But what warrants a closer look here, is where Governor Romney stands on the treatment of said binders full of women – and how these positions can potentially impact women’s health.
Let’s begin with Equal Pay, as the question that sparked all of this internet wildfire referenced this. Though Romney and his campaign go back and forth on whether he opposed the Lilly Ledbetter Fair Pay Act, his unwillingness to voice support for equal pay for women is concerning. Vice Presidential candidate Paul Ryan’s position is documented, as he voted a resounding NO on the Lilly Ledbetter Act. Equality aside, why does this matter? There are countless scholarly publications documenting the strong relationship between income and health and income inequality and health outcomes. So the poorer you are, the worse your health; and the more income inequality in the society you live in, the worse your health will be.
Then there is the issue of the Affordable Care Act. The Romney-Ryan ticket has repeatedly promised to repeal Obamacare – you know, that little law that made being a woman no longer a pre-existing condition, The Affordable Care Act forbids discrimination based on gender (both denials and higher prices), and requires that insurers cover all of women’s essential health needs – including reproductive health care and maternity care.
And of course, there is Planned Parenthood, one of Romney-Ryan’s favorite punching bags. President Obama explained that very clearly last night: Governor Romney says that we should eliminate funding for Planned Parenthood and organizations like it. There are millions of women all across the country who rely on Planned Parenthood for not just contraceptive care. They rely on it for mammograms, for cervical cancer screenings. That’s a pocketbook issue for women and families all across the country.” The President is of course, referencing the fact that as a primary care clinic (in some communities the only affordable and accessible option), and the fact that 90% of what Planned Parenthood does is primary care, and that 6 out of 10 Planned Parenthood clients use it as their primary source of health care. Romney wants to defund this vital health care resource for women, and his running mate Paul Ryan, has repeatedly voted to do so.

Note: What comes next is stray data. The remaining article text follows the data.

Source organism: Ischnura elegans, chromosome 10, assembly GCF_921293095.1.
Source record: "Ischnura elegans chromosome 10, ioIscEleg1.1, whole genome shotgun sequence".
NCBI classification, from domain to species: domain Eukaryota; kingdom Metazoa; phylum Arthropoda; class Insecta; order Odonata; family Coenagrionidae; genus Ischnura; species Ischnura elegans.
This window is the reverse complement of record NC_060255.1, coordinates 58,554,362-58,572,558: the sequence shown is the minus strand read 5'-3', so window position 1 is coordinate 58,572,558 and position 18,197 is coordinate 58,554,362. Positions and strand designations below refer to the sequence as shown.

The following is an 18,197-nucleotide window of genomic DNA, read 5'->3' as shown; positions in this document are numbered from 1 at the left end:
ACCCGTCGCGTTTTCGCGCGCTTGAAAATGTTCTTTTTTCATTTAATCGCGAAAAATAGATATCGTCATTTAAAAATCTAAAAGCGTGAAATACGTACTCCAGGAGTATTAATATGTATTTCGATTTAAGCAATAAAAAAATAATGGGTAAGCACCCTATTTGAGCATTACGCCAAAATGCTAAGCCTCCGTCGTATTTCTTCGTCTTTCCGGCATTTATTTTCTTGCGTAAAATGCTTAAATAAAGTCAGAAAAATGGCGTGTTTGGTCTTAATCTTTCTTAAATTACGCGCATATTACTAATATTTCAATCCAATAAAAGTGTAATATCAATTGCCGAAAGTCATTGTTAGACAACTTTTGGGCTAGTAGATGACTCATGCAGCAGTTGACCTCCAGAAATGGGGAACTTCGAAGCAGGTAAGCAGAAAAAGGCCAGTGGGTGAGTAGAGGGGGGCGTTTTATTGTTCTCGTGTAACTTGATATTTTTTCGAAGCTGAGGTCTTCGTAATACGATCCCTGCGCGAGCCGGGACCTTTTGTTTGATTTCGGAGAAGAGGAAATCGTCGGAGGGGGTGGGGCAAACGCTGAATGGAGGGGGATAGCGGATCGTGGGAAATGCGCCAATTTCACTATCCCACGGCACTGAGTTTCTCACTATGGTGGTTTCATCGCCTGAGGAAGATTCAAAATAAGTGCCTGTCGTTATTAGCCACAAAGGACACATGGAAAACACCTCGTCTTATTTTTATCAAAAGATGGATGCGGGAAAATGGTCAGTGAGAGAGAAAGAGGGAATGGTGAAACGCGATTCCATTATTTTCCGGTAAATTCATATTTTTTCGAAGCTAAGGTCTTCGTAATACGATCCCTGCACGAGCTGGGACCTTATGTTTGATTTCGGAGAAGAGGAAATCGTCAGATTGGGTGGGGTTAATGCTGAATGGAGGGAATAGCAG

Then there is the not-actually-controversial-anymore issue of contraception. Romney, unsurprisingly, has changed his position a number of times on whether all women should have access to contraception – but last night he said yes. Assuming he stands by last night’s statement, the GOP ticket is split, with Ryan promising that Obama’s contraception rule will be “gone on day 1”. Anyone who uses contraception will tell you, 50% is not good enough. President Obama, as you may recall, announced a policy earlier this year that mandates access to contraception for women.
And lastly, (warning, I am about to use the A word) let’s talk about abortion and women’s rights to make choices about their own bodies. Romney again has changed his position many times (documented here). Romney’s website states (filed under “values” and not “health care”) that “the right next step is for the Supreme Court to overturn Roe v. Wade”. A recent campaign ad says that he supports abortion in cases of rape, incest, or threats to the mother’s life – but his record contradicts this position. As Governor of Massachusetts, Romney vetoed legislation giving rape survivors access to emergency contraception. Not sure where that leaves us? Me either, let’s see what Paul Ryan thinks. Here too, there is some lack of clarity, but he has a strong anti-choice record, working both in Wisconsin and in the Congress to restrict access. Oh, and in cases of rape and incest? Paul Ryan helped defeat a measure in Congress that would have eased restrictions on abortion access for military women who are raped.
Does it really matter that Romney has binders full of women? Probably not (though this is probably a good time to point out that President Obama puts women in his cabinet, not a binder, and in the Supreme Court – and wants to pay them equally and give them healthcare). But Romney and Ryan’s positions (contradictions and all) make it clear that they are very dangerous for women’s health.